Saturday, August 26, 2006
"Whats this like?" he asks pointing to the Latour 1950. I compose my thoughts and tell him the truth. Its a mature claret with remnants of fruit flavour and character, but its not a wine to linger over. The last two bottles I served were flat by the time I had poured them into the glass. "Is that the only Latour you have?". Im afraid so, although I missed the boat this afternoon getting my purchase order for £2502 worth of claret. Didnt order any Latour because I couldnt afford it. So he flicks through a few more pages and settles for a Petrus 1981. Not a bad start to the night at £700 a bottle.
The wine was a bit hazy with a fine suspension of sediment (it was transported from the cellar in a dumb waiter). Not the best start. The nose was a bit restrained with elderberry, old leather and a hint of prune. I didnt actually taste it, because I had a mouthfull of Dry River Pinot noir 2004 just minutes earlier and the flavours were still doing the tango on my tastebuds. But truth be told, if I was paying £700 for it, I would be a bit disappointed. Other than that, a pretty vanilla night. Everything went quite smoothly and Ive just got about six hours to do tomorrow with the stocktake then Im off for nine days. Bliss.
Im led to believe that only six dozen bottles a year are imported into the UK, so we were very fortunate to lay our hands on six of them. But with the price tag of £115 a bottle, I doubt they will fly off the shelves. But then again if the price of the La Tache is too much for you, then I reckon this would make a reasonable alternative from the new world.
I often find myself confronted with the dilemma of when to correct peoples misconceptions or enlighten their ignorance. When somebody tells me they dont like chardonnay then goes and orders a chablis, what am I supposed to do? Personally I feel obliged to point out to them somehow, that what they are really trying to say is that they dont like oaked chardonnay. Its a tricky thing to do without sounding patronising or being condescending. But I must point it out to them, if for no other reason than to allow them the opportunity to expand their knowledge of wine and try new things. After many years doing this, I think that I have managed to do it now without offending anyone, without being patronising, and without ever being condescending. And for the most part, people are happier that they now know a little bit more about wine, and feel that little bit more confidant when ordering wine in a restaurant.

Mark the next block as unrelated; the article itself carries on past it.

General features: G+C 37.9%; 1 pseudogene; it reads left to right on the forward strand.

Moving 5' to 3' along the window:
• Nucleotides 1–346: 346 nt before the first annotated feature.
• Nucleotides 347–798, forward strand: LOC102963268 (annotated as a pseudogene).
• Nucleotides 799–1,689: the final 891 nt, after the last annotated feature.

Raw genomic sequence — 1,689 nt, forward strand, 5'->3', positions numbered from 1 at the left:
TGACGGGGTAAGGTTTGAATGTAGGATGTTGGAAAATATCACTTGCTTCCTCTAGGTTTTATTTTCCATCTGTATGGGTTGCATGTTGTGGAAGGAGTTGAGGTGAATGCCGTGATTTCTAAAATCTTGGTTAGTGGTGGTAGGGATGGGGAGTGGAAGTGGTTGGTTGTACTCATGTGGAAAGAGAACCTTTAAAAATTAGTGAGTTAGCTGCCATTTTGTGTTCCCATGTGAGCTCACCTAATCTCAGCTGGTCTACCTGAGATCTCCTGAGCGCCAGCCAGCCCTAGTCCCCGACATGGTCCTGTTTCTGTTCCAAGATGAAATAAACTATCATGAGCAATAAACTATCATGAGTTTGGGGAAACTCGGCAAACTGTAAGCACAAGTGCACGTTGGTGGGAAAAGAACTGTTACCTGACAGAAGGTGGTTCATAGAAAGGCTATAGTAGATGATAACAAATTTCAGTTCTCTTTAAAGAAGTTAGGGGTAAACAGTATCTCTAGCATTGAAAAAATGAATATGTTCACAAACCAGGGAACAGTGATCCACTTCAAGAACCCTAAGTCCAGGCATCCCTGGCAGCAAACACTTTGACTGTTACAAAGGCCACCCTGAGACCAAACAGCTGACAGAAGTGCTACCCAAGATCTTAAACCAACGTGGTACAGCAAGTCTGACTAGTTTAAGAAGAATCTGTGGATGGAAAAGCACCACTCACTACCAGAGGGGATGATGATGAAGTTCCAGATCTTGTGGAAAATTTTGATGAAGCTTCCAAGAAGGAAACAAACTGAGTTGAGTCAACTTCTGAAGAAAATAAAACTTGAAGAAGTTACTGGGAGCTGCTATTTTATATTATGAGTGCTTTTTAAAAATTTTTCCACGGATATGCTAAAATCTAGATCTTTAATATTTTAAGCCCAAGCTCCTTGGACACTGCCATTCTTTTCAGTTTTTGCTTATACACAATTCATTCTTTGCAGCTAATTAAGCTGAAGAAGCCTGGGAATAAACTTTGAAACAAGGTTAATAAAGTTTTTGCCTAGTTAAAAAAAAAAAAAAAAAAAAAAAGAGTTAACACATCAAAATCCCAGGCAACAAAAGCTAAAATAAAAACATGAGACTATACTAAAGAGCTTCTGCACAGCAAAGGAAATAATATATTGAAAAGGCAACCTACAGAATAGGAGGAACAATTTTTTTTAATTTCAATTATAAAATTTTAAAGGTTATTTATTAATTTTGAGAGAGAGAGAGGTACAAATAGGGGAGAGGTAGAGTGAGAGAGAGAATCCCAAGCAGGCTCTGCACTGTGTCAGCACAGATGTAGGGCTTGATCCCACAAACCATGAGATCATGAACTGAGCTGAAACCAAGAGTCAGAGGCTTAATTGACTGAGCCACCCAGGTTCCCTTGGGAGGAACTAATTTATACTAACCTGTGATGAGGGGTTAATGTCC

See we not only provide food and wine, but education too. Isnt it a wonderful experience.
Wine-list 3.0 has now evolved into 3.2, and is ready for the next approval, checking and proof-reading. We've tweaked the colouring a bit, added some underlining to highlight the headers and just made a few more cosmetic changes. Ive still got about twelve wines that havent made an appearance yet, so they need to be chased, and if neccessary re-ordered from alternative suppliers. Ive also been given £5000 to spend. £2500 on old claret and £2500 on other wines of my choice. The catch is the clarets need to be on Ross's desk for signature by the 31st (middle of my holiday) and the other £2500 gets signed off in a one-er too. So Im in the middle of trawling through broking lists and compiling my wish-list of one-off wines that will add a bit of fun to the list.
The cellar is a mess, and although technically that isnt really my responsability to sort out, I feel compelled to do it. Ultimately it is my cellar, so I need to be the guide when it gets organised so that when I take people on a cellar tour I know where stuff is. Thats the bugger of it, it's going to take a few days of concentrated effort to lick the place into shape, and I suspect that I'm going to have to draft in some help for that too. Well you cant have an omelette without breaking a few eggs.
On the subject of messes, the office is getting a bit dishevelled at the moment. The real pisser is that Ive been off for a week, and although Im the first to admit it wasnt sparkling clean when I left it was a hell of a lot better than it is now. I know Im gonnae get the blame for it being a dump as well, so Im gonna have tae clean her up on Sunday after we've finished the stocktake.
And Joy of Joys weve got our monthly chore of Stocktake to do on Sunday. This is going to be Mike's first solo stocktake, although he's going to have Will there as well. Im quite apprehensive about this one as theres been a lot of transition down there, and I got a bad feeling about the impending result. Of course that impacts where it really hurts - my paycheck.
So the plates are spinning, and I'd better get going and keep my eye on them.
Sunday, August 20, 2006
The label image was one of Francis Bacon's last pieces of work before his death in 1992.
The wine has a brooding spicy note to the aromas of sweet black fruit with jammy plums and xmas spices in there too. Each sniff brings different smells and characters - oaky spicy notes mingle with the fruit and suggest a full flavoured, rich wine. On the palate it is deceivingly soft and feminine with fine tannins supporting rich black fruit flavours, with oaky toasted characters weaving through the flavours. If possible I would say this tastes expensive. It would be interesting to see if I could distinguish it from a cheaper Pauillac tasted blind. An exercise perhaps for when I win the lottery!! I was pleasantly surprised when I opened a bottle of 1995 Gevrey-Chambertin Lavaux-St-Jacques 1er Cru by Denis Mortet and found similarities in the nose.